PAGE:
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Attack vectors on mobile devices 2: Android and iOS security

Read previous: Attack vectors on mobile devices: Symbian mobile security

Having overviewed Symbian OS security scheme, Tam Hanna now focuses on Android and iOS security models’ peculiarities, and speaks on mobile reporting issue.

Android OS structure

Android OS structure

It’s time for Android which runs under slogan: ‘Android is open’, but it’s not only open for development – it’s also open for dangerous code. Android is essentially a huge Java virtual machine. As you can see here, there is the core operating system, the kernel running a virtualization system called Dalvik, and Dalvik runs a bunch of applications (see image).

And the problem is that the applications are written in Java, and Java is very easy to decompile. So if you look for some popular application, you find fifty versions of the same application by different vendors, which have been cloned by simply decompiling the Java code, adding some ad code to change the string of the ad, and re-uploading the application to the website. And even if the Google market bans me, I don’t really care because there are 50,000 other stores where I can give my applications away for free.

Android app rights

Android app rights

Android has a security model as well, but the Android security model is different from the Symbian security model in that there is no testing house of some kind which would be responsible for granting the certificate, but rather that each and every user himself decides if he wants to grant permission or not. So basically, every person decides for himself for his own phone. As you see here, if you download the application, it shows you a list of what the application wants to do (see image).

The attack scheme for attacking an Android phone is always the same. Every Android virus follows this scheme: it gets onto a phone by social engineering usually, or by masquerading as a legitimate application; and then it either sends data to the master or calls a premium-rate number.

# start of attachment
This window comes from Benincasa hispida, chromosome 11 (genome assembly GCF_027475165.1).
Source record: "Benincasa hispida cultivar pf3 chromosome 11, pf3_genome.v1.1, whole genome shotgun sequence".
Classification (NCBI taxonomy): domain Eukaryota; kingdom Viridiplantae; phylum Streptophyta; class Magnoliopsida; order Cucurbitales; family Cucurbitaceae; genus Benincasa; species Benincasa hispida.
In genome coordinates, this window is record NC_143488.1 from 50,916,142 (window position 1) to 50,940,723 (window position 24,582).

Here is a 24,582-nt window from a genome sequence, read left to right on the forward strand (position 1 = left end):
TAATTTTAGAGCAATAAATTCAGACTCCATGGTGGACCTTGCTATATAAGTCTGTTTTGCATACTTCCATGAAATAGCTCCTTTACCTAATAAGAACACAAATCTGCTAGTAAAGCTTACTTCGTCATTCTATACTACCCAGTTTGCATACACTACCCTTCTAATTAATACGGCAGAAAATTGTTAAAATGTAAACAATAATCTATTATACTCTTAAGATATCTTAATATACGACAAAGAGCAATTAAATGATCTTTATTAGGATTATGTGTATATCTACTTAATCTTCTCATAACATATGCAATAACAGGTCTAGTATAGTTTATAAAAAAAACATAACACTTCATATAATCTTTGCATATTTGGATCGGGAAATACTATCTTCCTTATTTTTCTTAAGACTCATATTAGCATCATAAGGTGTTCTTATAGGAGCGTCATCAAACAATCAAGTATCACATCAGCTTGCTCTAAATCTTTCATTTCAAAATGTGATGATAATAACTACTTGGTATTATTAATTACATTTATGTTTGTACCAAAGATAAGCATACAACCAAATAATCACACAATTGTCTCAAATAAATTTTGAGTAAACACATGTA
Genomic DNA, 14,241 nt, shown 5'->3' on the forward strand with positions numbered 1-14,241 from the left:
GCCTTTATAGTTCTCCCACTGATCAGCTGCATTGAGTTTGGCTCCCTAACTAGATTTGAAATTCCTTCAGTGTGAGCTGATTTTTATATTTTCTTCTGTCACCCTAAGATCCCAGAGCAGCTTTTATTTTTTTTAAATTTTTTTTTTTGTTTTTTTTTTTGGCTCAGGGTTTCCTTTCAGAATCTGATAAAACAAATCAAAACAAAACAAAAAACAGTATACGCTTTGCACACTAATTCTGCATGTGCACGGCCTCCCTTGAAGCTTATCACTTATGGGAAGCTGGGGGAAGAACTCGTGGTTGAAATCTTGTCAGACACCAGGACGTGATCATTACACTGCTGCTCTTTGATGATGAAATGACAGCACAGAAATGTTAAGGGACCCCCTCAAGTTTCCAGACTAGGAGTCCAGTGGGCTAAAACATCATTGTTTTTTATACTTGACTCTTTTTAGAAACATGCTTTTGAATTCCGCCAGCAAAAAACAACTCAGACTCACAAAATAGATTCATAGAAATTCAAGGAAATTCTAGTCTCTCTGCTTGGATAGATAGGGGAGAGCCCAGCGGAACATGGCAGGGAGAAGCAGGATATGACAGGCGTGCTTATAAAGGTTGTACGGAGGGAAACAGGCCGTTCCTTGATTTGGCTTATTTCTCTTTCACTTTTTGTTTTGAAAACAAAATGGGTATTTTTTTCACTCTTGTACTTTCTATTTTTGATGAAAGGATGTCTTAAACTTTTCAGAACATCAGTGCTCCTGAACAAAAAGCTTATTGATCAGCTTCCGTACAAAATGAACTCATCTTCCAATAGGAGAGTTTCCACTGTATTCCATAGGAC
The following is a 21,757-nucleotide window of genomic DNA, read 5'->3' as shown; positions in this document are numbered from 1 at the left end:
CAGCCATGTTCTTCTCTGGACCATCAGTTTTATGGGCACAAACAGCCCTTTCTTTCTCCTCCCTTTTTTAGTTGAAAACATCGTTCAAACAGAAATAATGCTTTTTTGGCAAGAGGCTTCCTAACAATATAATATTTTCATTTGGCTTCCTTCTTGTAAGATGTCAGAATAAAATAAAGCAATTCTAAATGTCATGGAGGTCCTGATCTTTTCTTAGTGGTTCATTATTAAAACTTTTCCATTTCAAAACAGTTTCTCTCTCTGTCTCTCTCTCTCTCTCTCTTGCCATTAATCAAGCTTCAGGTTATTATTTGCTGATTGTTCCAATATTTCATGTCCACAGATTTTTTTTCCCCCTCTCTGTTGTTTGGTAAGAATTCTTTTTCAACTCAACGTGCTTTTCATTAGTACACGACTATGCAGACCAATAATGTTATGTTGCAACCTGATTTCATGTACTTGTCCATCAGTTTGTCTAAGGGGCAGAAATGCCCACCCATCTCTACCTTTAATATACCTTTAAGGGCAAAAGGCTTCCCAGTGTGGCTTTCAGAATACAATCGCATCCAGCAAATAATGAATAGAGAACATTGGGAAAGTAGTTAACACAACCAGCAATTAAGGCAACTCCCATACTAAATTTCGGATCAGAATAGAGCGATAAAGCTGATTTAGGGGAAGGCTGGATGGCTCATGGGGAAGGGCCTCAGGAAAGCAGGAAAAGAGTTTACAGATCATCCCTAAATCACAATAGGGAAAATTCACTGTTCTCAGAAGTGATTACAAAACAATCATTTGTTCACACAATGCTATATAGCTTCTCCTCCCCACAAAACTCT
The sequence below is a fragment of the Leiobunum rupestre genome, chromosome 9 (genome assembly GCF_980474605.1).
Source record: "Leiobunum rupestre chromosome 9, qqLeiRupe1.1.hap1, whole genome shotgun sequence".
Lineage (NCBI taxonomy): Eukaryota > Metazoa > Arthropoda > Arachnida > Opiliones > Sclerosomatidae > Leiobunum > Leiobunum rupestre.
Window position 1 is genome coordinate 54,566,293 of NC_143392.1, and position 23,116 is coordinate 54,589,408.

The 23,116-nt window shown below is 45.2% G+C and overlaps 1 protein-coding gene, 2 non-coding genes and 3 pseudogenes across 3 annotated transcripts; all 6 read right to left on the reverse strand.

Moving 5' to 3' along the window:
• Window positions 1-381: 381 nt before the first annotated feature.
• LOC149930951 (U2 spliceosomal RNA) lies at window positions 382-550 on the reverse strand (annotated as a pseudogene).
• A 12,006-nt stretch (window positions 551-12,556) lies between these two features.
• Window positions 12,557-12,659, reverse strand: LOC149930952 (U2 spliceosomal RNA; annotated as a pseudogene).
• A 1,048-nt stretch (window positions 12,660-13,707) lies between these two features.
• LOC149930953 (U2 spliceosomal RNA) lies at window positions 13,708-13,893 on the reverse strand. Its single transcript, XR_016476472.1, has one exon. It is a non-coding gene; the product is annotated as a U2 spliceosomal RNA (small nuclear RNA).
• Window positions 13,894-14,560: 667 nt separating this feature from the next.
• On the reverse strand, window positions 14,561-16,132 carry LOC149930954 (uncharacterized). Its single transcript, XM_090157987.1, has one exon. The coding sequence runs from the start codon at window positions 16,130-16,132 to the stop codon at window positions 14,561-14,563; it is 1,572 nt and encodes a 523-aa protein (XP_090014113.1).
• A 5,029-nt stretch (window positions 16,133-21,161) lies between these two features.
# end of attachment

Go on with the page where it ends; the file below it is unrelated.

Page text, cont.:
DroidKungFu There is one pretty funny example called DroidKungFu. DroidKungFu abuses the Android security model. How does it do it? It takes place when an update comes, it’s typical for Microsoft. Who of you recently received the Skype update for Android from Microsoft? The thing is this: after you got the update, you suddenly got ads. Microsoft slipped the ads onto your phone during the update, because most people just see the arrow: ’12 updates are available’, and they click: ‘Get all’. And this is what is used by DroidKungFu: you intentionally get an outdated application which then updates itself, and during the update process you don’t get to see the update capabilities.

When DroidKungFu is on the phone, it basically starts sending home data, and now there is a funny thing. DroidKungFu contains an exploit which on some phones gets its root rights, but it does nothing with these root rights. So this is probably an unfinished feature which we will see very soon.

Next stop is Carrier IO. Let’s assume Christo is living in the beautiful United States of America. In the United States of America, the government wants to keep an eye on Christo. And someday, poor Christo runs after me, and I hit him over the head with a beer bottle. And he calls the emergency services: “A shaved monkey just hit me with a beer bottle, help!” And then, a service is activated which is called E9111. The government, the police who takes the call can interact with Christo’s phone to see where he is. Carrier IO was originally intended as a service for the government to track Christo. It was created by a company which was elected as one of the top 15 mobile companies in 2008. The company is also called Carrier IO. It lives on Android, on Blackberry, on Nokia, on iOS, on every phone you have those bastards right from the carrier as a free gift to you.